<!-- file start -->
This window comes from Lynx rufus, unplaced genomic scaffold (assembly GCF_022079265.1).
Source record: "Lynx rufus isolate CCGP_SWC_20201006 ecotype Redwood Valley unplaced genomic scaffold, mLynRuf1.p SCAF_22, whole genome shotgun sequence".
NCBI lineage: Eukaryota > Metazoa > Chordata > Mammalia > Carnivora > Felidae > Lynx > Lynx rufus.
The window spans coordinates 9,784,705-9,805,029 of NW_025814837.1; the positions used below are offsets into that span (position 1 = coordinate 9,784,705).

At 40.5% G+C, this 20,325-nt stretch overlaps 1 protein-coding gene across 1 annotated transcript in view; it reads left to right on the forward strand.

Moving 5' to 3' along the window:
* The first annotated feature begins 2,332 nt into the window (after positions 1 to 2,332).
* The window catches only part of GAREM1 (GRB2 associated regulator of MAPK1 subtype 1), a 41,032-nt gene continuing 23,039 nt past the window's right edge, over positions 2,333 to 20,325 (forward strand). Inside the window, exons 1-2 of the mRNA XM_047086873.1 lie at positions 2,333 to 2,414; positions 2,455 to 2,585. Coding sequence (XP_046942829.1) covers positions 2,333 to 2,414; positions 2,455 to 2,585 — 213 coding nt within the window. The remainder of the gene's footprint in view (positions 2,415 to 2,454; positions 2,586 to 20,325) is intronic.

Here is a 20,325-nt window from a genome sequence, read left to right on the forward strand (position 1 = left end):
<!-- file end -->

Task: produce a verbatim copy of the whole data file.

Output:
This window comes from Lynx rufus, unplaced genomic scaffold (assembly GCF_022079265.1).
Source record: "Lynx rufus isolate CCGP_SWC_20201006 ecotype Redwood Valley unplaced genomic scaffold, mLynRuf1.p SCAF_22, whole genome shotgun sequence".
NCBI lineage: Eukaryota > Metazoa > Chordata > Mammalia > Carnivora > Felidae > Lynx > Lynx rufus.
The window spans coordinates 9,784,705-9,805,029 of NW_025814837.1; the positions used below are offsets into that span (position 1 = coordinate 9,784,705).

At 40.5% G+C, this 20,325-nt stretch overlaps 1 protein-coding gene across 1 annotated transcript in view; it reads left to right on the forward strand.

Moving 5' to 3' along the window:
* The first annotated feature begins 2,332 nt into the window (after positions 1 to 2,332).
* The window catches only part of GAREM1 (GRB2 associated regulator of MAPK1 subtype 1), a 41,032-nt gene continuing 23,039 nt past the window's right edge, over positions 2,333 to 20,325 (forward strand). Inside the window, exons 1-2 of the mRNA XM_047086873.1 lie at positions 2,333 to 2,414; positions 2,455 to 2,585. Coding sequence (XP_046942829.1) covers positions 2,333 to 2,414; positions 2,455 to 2,585 — 213 coding nt within the window. The remainder of the gene's footprint in view (positions 2,415 to 2,454; positions 2,586 to 20,325) is intronic.

Here is a 20,325-nt window from a genome sequence, read left to right on the forward strand (position 1 = left end):